4.    When the Torah prohibits one Jew to charge another Jew interest on a loan, it further adds that a Jew should charge a non-Jew interest (15:3). The Sifri records this as a positive Mitzvah in the Torah. And the Rambam codifies this as a Halachah. The Raavad and Ramban disagree. According to them, the Torah was balancing the prohibition of charging a Jew interest with the permissibility to charge a Goy interest. The Torah Temimah records that this is similar to when the Torah prohibits non-kosher animals for Jewish consumption, the Torah states “This you should eat,” and then describes kosher animals. But this is not a positive Mitzvah to eat meat. It is just recording the permissibility for us to eat the kosher meat. We need to recognize the Rabbinical traditional interpretation and determine which positive statement is a commandment. At the beginning of Ki Teitzei, the Torah records that when a Jewish soldier is in battle and meets a non-Jewish captive woman, “You shall desire her and take her for a wife.” No one says that this is a Mitzvah or even good advice! (RED)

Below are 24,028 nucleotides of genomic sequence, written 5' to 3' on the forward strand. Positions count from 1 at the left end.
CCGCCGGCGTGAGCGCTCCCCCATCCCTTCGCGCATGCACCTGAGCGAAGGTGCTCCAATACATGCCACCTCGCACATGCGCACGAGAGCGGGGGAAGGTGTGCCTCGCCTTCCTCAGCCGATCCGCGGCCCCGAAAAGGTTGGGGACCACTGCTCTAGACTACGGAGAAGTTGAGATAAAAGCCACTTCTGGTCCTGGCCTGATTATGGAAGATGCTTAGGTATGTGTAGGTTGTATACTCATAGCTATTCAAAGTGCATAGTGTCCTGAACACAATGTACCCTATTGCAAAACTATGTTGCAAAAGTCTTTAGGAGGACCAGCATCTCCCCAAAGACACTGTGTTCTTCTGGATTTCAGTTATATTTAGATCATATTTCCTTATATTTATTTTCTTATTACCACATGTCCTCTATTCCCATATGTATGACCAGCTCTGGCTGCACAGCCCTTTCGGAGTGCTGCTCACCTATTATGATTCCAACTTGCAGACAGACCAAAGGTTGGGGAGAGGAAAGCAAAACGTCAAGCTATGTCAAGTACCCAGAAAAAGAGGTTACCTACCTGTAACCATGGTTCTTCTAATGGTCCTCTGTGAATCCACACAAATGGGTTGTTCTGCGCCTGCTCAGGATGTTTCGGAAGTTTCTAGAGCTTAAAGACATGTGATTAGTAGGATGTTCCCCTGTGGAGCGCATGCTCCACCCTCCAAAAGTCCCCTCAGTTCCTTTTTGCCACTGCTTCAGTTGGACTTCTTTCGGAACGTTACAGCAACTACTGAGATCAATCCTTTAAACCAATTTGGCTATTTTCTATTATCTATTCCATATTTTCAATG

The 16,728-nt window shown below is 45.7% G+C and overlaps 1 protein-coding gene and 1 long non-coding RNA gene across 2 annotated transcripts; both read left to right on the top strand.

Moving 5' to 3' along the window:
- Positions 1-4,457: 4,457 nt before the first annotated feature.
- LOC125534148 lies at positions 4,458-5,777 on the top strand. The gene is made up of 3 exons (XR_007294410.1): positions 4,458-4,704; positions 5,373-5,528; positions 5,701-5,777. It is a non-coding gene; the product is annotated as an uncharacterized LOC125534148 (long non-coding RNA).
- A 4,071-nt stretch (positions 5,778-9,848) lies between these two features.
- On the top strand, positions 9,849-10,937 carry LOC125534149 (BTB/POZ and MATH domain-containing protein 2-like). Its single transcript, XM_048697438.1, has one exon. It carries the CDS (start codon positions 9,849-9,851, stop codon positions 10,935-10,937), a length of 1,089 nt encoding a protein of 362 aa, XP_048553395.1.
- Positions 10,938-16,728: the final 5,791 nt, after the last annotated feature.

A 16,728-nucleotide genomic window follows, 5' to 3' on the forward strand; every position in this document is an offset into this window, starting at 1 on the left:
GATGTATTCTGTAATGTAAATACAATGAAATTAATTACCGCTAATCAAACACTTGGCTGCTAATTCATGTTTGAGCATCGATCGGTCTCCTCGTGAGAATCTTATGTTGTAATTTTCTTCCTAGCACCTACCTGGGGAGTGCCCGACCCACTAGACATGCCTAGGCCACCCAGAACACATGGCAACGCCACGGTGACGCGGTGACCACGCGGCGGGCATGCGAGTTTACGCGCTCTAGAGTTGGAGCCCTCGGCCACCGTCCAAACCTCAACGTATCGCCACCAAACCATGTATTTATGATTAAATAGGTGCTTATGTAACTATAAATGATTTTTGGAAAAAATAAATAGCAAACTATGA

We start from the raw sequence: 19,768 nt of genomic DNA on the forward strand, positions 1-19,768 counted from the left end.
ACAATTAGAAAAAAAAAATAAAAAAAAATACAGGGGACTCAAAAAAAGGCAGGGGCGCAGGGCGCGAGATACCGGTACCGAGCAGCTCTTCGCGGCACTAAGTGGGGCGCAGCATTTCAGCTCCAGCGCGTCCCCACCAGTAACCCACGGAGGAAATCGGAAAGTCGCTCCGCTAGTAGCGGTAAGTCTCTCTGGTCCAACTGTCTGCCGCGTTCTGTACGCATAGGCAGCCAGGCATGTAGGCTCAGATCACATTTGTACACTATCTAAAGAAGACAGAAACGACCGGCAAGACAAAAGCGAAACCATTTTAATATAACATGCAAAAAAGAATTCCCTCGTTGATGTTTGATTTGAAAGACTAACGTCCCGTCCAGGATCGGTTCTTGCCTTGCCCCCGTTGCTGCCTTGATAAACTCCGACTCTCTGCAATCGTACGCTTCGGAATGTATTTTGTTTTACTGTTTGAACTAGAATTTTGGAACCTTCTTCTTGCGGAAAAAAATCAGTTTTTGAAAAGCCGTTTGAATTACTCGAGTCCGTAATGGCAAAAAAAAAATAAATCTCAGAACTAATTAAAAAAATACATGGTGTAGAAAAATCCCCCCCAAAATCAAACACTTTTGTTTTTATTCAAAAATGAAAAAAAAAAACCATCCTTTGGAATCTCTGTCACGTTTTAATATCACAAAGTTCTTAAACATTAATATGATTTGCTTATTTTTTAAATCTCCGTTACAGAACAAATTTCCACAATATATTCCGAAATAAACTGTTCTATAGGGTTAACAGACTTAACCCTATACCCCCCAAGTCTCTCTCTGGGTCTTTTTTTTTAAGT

5.    When it comes to the mandate to give Tzedakah, the Torah uses a double form of the verb “to give,” Pato’ach Tiftach, which is usually loosely translated into English as “Surely you will give” (15:11). As difficult as it is to grasp the Torah’s meaning in doubling the verb “to open” in English, it is equally difficult to comprehend the Hebrew construction. I suggest that perhaps the Biblical mandate is to remind the giver that when he gives, he should display a pleasant attitude. This sounds easy, but frequently it is not. Beggars can be quite obnoxious. I would have to remind myself: which one would I prefer to be, the giver or the recipient. But that doesn’t always do the trick. My wife always offers the person a drink and/or a fruit, and this is helpful, but she isn’t involved in the monetary transaction. When there were children in the house, I would appoint one of them as my Shaliach, my messenger, and introduce them to the person. You can teach Tzedakah only by example, not by book learning! (RED)